“I see things going in a bit of a wheel. I think we have been at the bottom for a little while and I can see it gradually coming up.”

Mr Frame said the benefits of Freemansonry were ‘very deep and meaningful and it would take me a week to really go through everything’.

He said stonemasons back in their heyday, many centuries ago, did not share their craft readily and that was where the ‘secrets’ derived.

“They used the intellectual skills ad kept within themselves and passed them on to one another as they gained experience.

“We are talking about early 8th, 9th, 10th centuries and these groups of operative stonemasons were operating throughout Europe.

“A lot of them didn’t have wives…they became independent little groups throughout Europe and they were fragmented in France, Germany, Scotland.

“They were dominated by the church and the royalty of the time who didn’t want free thinkers or independent views.

“Quite a lot worked under the surface, they would be chastised by the church and the royalty.”

A gavel made from the stone beneath King Solomon’s temple in Jerusalem. Photograph — Robyn Molloy.
A gavel made from the stone beneath King Solomon’s temple in Jerusalem. Photograph — Robyn Molloy.

Mr Frame said part of the reason the Freemasons were still relevant to men of today was because they practice speculative masonry.

“An operative mason would use his hammer and his chisel and his ruler to make things but the speculative mason takes his gavel and his hammer and when he attacks the stone he knocks off all the rough edges and cleans it up.

“But if we take the chisel and with the hammer and chisel we can smooth it off and make it perfect.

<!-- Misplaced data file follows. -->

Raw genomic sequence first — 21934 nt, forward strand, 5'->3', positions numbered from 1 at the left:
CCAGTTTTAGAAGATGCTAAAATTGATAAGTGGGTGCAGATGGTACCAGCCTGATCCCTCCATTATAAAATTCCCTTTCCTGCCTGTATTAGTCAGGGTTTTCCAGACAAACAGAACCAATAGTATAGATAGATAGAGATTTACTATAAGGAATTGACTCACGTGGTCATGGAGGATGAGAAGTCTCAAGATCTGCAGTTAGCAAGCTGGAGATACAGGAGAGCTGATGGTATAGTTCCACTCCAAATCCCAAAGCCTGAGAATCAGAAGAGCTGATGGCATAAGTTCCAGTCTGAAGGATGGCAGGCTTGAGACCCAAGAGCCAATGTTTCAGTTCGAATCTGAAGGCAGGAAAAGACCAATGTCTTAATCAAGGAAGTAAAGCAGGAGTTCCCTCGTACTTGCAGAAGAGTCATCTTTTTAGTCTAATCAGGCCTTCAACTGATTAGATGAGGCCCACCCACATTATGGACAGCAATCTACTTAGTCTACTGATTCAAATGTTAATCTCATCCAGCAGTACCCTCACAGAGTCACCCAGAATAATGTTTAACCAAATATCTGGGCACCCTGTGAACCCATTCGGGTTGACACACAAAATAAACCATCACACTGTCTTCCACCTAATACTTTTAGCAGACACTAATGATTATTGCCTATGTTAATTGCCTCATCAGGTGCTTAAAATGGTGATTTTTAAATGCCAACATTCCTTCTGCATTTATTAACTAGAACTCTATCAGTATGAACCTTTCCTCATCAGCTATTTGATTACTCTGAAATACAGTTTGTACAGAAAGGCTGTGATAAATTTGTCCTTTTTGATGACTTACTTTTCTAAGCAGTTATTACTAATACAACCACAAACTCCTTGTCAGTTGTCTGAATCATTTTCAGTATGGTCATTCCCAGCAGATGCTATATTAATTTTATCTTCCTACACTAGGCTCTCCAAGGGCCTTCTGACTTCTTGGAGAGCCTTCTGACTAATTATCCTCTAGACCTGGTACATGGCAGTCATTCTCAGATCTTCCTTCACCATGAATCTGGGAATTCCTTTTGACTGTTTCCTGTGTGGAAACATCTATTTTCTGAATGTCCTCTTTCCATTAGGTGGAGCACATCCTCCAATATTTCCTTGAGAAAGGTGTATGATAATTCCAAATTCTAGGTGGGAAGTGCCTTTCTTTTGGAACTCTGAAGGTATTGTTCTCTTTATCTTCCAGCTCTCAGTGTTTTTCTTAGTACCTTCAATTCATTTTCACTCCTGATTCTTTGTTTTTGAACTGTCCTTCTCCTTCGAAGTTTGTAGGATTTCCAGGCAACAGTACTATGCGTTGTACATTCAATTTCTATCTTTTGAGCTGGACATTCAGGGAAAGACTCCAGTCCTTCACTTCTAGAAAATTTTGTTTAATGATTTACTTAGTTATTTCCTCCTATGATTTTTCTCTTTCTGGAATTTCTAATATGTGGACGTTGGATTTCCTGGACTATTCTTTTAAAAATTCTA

“The operative mason takes his ruler and measures his work to make sure it will fit but the speculative, we take the ruler and say well there are 24 hours in a day we should apportion our life to work, our god and our family.

“So you can see interpretation, the relation between the working tools of the operative mason who uses them for construction but we take them and use them for moralistic views.”

“It’s very moralistic. Anyone can be a freemason, as long as you have a belief in a supreme being, not necessarily a Christian god.

“I went to Jerusalem and there were five different religions in that lodge that night yet half a kilometre away they were throwing hand grenades at each other.

“Our ceremonies and beliefs are based on brotherly love that is at peace with everybody, relief in terms of benevolence not just for ourselves but for other needy people in the community and truth, truth is an essential quality in life.

“The forms of acceptance haven’t changed in 400 years.”

Mr Frame said the Freemasons were funding seven Aboriginal students to attend a private school in Orange and several masonic homes in the area for all levels of aged care.

Inside the Ophir Lodge, Orange, NSW. The black and white squares represent day and night, good and bad. He said in life there is going to be good and bad and after bad there is going to be good. Photograph — Robyn Molloy.
Inside the Ophir Lodge, Orange, NSW. The black and white squares represent day and night, good and bad. He said in life there is going to be good and bad and after bad there is going to be good. Photograph — Robyn Molloy.